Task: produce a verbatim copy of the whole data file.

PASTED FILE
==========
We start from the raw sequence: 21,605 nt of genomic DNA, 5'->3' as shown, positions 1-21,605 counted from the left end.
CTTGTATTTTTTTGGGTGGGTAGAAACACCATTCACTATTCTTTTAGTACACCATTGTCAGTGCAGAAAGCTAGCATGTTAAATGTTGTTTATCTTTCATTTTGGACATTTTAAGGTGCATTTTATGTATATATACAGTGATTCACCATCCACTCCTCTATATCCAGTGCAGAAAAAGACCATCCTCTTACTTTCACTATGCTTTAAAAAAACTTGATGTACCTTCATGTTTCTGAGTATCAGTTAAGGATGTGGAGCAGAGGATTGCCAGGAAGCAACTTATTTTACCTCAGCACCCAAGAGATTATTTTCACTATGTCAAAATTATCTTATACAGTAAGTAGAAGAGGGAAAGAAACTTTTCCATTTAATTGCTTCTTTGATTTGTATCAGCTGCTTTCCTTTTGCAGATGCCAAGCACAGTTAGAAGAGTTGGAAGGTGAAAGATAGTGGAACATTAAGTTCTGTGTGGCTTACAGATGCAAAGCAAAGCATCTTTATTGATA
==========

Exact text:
We start from the raw sequence: 21,605 nt of genomic DNA, 5'->3' as shown, positions 1-21,605 counted from the left end.
CTTGTATTTTTTTGGGTGGGTAGAAACACCATTCACTATTCTTTTAGTACACCATTGTCAGTGCAGAAAGCTAGCATGTTAAATGTTGTTTATCTTTCATTTTGGACATTTTAAGGTGCATTTTATGTATATATACAGTGATTCACCATCCACTCCTCTATATCCAGTGCAGAAAAAGACCATCCTCTTACTTTCACTATGCTTTAAAAAAACTTGATGTACCTTCATGTTTCTGAGTATCAGTTAAGGATGTGGAGCAGAGGATTGCCAGGAAGCAACTTATTTTACCTCAGCACCCAAGAGATTATTTTCACTATGTCAAAATTATCTTATACAGTAAGTAGAAGAGGGAAAGAAACTTTTCCATTTAATTGCTTCTTTGATTTGTATCAGCTGCTTTCCTTTTGCAGATGCCAAGCACAGTTAGAAGAGTTGGAAGGTGAAAGATAGTGGAACATTAAGTTCTGTGTGGCTTACAGATGCAAAGCAAAGCATCTTTATTGATA